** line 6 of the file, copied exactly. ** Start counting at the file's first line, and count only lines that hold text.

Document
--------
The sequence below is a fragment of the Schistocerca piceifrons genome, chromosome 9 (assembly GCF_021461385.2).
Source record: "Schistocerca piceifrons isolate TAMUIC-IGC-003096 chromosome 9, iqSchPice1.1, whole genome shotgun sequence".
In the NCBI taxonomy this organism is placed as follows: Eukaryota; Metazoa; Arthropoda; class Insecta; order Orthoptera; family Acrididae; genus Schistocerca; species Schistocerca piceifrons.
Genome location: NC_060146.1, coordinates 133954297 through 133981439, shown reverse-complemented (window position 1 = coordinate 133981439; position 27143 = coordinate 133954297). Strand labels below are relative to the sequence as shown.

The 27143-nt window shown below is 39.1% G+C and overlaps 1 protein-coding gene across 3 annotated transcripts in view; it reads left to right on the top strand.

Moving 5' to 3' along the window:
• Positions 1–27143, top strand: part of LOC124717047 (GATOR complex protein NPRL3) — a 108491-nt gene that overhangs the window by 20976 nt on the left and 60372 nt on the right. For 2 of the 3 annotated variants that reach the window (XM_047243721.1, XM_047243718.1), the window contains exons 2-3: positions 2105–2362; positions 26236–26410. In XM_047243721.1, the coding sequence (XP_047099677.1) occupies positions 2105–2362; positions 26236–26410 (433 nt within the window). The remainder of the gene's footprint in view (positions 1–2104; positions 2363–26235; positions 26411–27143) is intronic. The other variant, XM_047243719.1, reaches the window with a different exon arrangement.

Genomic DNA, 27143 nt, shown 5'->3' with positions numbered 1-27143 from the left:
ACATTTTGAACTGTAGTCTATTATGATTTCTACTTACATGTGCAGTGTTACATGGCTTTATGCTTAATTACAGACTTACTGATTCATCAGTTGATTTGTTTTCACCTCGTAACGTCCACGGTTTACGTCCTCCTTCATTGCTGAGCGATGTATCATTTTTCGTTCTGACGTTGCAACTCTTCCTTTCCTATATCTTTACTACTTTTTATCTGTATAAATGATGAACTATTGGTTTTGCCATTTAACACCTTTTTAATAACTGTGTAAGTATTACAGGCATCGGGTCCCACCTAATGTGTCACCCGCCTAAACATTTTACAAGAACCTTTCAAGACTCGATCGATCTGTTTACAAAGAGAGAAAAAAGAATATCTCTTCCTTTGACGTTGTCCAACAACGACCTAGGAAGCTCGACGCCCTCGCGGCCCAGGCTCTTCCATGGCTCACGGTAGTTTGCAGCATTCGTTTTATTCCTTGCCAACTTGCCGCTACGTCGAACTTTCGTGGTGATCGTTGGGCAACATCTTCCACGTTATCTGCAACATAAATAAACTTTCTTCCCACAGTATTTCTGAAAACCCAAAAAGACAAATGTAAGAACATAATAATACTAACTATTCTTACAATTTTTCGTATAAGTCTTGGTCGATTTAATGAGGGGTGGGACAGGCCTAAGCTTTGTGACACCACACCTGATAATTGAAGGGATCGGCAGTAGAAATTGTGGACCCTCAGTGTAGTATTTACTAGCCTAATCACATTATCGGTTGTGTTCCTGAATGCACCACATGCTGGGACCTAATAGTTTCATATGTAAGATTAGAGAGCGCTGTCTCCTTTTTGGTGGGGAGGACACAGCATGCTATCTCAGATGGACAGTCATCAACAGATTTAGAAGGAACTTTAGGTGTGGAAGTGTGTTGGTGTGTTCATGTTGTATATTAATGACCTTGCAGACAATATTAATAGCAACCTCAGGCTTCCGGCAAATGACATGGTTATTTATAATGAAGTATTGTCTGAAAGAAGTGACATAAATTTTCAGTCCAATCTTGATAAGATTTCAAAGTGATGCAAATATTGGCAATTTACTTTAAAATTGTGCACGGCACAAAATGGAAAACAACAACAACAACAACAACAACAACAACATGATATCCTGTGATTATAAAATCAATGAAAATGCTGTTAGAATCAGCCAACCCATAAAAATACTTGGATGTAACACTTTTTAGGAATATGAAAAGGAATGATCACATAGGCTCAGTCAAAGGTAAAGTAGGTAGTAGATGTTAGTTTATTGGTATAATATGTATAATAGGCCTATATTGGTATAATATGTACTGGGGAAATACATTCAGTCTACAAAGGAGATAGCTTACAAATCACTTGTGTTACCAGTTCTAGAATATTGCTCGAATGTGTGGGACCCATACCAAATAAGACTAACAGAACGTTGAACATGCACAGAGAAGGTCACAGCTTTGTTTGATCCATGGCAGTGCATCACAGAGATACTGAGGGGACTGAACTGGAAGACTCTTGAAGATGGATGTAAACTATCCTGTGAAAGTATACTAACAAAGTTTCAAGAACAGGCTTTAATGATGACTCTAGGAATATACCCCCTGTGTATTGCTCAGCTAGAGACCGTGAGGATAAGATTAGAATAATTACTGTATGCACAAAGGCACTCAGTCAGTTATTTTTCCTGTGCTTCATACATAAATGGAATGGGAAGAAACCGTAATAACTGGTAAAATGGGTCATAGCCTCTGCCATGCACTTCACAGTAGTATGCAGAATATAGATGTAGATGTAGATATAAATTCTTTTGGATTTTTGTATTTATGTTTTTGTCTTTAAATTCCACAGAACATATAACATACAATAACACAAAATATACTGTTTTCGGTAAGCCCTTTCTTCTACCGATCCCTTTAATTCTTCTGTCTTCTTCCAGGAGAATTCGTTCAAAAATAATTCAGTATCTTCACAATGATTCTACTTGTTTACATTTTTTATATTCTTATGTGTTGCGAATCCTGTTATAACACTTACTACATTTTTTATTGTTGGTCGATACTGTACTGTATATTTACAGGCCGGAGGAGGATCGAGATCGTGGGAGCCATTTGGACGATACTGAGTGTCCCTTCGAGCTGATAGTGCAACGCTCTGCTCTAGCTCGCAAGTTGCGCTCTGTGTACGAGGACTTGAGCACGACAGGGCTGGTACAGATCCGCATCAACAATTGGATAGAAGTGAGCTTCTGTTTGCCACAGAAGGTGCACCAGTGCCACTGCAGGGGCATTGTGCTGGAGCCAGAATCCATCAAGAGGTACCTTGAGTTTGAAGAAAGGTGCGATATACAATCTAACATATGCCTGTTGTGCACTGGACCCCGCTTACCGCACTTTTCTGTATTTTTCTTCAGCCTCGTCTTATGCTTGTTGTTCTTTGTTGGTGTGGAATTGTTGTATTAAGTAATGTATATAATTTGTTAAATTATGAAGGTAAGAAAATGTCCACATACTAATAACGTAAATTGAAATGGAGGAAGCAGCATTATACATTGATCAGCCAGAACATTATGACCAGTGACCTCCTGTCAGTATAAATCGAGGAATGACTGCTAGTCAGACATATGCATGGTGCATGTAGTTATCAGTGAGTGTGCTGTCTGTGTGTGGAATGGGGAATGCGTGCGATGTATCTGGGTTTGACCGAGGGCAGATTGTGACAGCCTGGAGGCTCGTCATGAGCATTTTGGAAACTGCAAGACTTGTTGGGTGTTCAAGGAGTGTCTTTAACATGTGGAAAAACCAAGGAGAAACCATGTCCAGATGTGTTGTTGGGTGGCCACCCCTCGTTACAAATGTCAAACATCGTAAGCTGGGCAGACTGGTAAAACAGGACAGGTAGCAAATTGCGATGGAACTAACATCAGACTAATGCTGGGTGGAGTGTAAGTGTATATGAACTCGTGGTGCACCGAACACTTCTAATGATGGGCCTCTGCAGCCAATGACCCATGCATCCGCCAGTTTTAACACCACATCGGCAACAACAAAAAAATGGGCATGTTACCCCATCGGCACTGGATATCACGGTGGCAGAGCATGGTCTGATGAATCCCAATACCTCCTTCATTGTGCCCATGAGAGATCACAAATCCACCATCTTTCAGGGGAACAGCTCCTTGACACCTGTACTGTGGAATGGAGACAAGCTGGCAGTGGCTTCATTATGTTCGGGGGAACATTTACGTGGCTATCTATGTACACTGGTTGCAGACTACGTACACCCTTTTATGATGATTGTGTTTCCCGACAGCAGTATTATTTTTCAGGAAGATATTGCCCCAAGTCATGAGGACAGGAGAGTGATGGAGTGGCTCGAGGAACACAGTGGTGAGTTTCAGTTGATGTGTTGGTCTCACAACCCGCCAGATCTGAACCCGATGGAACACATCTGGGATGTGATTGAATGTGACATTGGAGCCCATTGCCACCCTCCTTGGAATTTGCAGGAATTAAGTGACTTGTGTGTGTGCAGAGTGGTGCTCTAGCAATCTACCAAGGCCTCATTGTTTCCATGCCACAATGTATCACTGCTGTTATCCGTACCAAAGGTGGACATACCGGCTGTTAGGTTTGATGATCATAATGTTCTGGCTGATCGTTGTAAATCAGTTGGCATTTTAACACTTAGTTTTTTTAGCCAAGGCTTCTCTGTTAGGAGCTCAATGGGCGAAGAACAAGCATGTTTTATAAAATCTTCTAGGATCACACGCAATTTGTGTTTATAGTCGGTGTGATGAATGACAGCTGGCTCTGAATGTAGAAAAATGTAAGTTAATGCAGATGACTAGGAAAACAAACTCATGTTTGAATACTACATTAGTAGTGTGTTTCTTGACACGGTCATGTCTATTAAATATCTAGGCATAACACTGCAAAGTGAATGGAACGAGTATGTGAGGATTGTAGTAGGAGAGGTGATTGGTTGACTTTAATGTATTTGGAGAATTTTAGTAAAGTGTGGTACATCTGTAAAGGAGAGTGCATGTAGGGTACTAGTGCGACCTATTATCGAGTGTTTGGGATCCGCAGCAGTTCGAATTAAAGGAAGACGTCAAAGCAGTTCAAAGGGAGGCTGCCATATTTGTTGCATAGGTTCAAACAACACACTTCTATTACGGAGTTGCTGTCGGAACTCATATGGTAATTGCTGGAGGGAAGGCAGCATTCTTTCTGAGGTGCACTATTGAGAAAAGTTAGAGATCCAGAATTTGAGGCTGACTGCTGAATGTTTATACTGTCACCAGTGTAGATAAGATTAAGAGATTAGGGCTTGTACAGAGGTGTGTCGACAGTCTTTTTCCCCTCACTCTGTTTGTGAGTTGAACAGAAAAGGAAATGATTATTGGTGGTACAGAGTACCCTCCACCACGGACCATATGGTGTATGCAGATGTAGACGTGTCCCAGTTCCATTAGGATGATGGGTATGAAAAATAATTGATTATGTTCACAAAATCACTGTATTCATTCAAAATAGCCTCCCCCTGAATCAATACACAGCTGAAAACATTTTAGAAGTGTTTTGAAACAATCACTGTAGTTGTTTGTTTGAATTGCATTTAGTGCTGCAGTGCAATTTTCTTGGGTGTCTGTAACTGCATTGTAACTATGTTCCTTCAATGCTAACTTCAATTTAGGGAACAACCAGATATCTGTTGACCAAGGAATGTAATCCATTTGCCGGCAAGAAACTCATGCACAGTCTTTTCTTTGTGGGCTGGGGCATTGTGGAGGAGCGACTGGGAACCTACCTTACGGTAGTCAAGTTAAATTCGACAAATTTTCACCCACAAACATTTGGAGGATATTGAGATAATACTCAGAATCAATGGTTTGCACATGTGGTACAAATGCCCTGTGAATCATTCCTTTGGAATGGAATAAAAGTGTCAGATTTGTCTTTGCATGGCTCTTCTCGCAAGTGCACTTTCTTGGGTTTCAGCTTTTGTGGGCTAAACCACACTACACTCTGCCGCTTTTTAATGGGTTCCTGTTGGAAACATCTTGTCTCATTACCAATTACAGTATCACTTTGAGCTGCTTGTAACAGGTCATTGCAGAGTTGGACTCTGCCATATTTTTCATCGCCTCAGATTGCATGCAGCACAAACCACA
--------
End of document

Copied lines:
Moving 5' to 3' along the window: